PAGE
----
What is Wrong with this Woman? Recovering from Chronic Fatigue and Depression (Part VI)


The chief of hospitalists listened long and thoughtfully to my tale of woe and he got it!  He took over management of my case and relieved me of the line of hospitalists, one of whom had stood at my window looking down at the physician’s parking lot and commenting on his car and his garden, and keeping his back to me.

Another hospitalist sent a nurse in to tell me that I was being discharged.  He had never met me; all he did was look at paperwork.  Increasingly, this is true:  physicians give orders without ever meeting the patient.  Wise physicians—I know two—say that the only way you can make a correct diagnosis is by listening to the patient tell you what’s wrong.  I now know many bad physicians who spend all their time in the nurses’ station reading test results from the computer and getting everything totally wrong.

The chief of hospitalists saw me every day and before very long he asked me if I would like a hospital-to-hospital transfer to Cleveland Clinic’s inpatient immunology department.  I wept.  For a decade I had been trying to find a doctor who would help me get a proper immunology work-up.  Cleveland Clinic is the fourth best hospital in America.  It has 1440 beds, 35,000 employees and half a dozen immunologists.

Two days later the chief came back to report that he had spent three hours on the phone with Cleveland Clinic and they would not take me on a hospital-to-hospital transfer.  He bitterly said that apparently you only could get a direct transfer if you’d just had a heart attack or were bleeding out.  Again, I wept.  So close!  So close to the doctor I needed, and now my hopes were dashed.  The chief did not leave the room or mutter inanities.  He simply stood, present with me in my grief.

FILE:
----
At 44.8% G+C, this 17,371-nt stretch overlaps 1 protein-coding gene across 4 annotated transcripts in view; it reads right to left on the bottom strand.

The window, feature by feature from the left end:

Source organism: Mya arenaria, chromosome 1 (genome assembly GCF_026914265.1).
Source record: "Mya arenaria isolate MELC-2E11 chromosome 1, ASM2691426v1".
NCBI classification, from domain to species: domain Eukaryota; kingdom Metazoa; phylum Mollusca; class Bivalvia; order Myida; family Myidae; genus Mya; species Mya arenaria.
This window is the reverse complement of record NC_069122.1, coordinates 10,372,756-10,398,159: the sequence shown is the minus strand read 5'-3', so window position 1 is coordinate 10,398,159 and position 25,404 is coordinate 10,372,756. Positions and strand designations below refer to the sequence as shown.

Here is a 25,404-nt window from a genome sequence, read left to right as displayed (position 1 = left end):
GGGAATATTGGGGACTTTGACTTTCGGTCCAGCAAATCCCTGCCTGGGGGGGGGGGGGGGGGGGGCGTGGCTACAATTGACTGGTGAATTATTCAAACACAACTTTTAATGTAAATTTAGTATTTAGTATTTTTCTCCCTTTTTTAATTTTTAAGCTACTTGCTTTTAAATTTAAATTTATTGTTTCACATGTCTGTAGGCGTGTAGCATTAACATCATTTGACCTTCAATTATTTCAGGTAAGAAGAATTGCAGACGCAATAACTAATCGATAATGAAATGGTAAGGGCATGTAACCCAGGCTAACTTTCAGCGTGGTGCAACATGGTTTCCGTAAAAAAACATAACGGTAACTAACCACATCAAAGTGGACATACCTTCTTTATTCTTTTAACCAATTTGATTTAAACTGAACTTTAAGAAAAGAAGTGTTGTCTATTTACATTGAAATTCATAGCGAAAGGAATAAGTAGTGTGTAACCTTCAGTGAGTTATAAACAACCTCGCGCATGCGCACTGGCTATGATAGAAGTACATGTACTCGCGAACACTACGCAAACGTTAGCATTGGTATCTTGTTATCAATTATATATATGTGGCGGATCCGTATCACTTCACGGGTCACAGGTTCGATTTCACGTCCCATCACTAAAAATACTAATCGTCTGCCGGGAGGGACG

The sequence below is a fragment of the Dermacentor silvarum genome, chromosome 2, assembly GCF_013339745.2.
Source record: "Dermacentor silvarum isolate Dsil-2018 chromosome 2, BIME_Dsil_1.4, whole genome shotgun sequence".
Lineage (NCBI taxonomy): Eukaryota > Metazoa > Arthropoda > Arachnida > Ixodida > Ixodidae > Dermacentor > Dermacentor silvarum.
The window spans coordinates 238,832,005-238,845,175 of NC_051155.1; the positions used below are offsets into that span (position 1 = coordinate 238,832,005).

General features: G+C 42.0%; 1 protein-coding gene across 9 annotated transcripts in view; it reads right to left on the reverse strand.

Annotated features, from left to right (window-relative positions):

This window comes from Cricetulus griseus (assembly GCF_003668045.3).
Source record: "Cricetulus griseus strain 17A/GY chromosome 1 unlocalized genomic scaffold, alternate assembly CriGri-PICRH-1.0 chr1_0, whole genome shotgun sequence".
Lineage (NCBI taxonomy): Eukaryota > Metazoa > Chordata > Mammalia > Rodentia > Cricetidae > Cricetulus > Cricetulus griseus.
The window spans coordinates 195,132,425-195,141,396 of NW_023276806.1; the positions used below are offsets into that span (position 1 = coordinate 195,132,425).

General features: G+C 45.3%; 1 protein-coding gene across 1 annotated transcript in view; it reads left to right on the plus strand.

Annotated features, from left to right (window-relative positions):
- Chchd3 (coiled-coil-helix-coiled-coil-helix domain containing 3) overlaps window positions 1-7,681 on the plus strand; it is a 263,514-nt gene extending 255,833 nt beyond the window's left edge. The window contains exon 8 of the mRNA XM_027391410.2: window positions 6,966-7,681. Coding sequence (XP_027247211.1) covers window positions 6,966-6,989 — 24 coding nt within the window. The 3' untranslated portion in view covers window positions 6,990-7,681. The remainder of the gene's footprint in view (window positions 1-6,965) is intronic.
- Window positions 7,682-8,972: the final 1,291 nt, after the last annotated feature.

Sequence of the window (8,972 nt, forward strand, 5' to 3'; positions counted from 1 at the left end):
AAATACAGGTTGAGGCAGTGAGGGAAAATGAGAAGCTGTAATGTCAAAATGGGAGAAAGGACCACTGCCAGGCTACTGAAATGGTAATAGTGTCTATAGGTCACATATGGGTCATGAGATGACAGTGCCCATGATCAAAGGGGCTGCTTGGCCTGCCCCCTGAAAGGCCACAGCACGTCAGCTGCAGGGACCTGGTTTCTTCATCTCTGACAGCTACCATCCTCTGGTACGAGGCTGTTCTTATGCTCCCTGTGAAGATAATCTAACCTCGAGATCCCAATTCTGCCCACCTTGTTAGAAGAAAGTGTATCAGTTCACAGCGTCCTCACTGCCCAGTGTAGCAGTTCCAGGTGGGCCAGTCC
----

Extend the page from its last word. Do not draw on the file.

The chief was diagnosing me with “immune dysfunction, type unknown.”  Cleveland Clinic said I could come, check into a hotel, and be treated as an out-patient.  In fact, I could not sit up for the five-hour trip; I would have to go by stretcher in an ambulance.  I could not get myself to the bathroom or take care of myself, so I would need 24-hour aide coverage.  I could not travel back and forth to the hospital without my electric wheelchair.  It was all do-able—with lots and lots of money lathered on.  I didn’t have lots and lots of money; I had about $800 a month, courtesy of Social Security Disability, with Medicare primary and Medicaid secondary.  I could not access the hospital where the doctors I needed worked.  Do you know what it feels like to have help within reach, but unaffordable?  Do Americans have the right to be healed, to be made whole?  Rich people get it as a privilege; do poor people not have the right to be healthy?

I have been in care since 1991 because I am too sick to work.  That care has included HUD-subsidized housing, Social Security Disability, Medicare, Medicaid, home health aides, Food Stamps, medical transportation that costs about $52 round-trip, paratransit that costs me $2.50 round-trip and you, the taxpayer, another $33.  You all have spent a bazillion dollars taking care of me every year:  why don’t you just spent $22,000 to heal me and get me back on the rolls as a taxpayer?

The chief of hospitalists ordered an indwelling catheter.  A bad psychiatrist had put me on lithium and kept me on it for seven years without ever doing any follow-up testing.  The result was nephrogenic diabetes insipidus, a rare condition in which the kidneys stop concentrating urine and simply dump water from plasma directly into the bladder.  Normal urine output is about two liters in 24 hours; my output was eight liters.  When I could take medication—hydrochlorothiazide and DDAVP—it was reduced to four liters.  When I could no longer take drugs, it went back up to eight liters a day—and night.  I had to get up to pee every two hours every night for ten years.  I not only had chronic fatigue but also no sleep.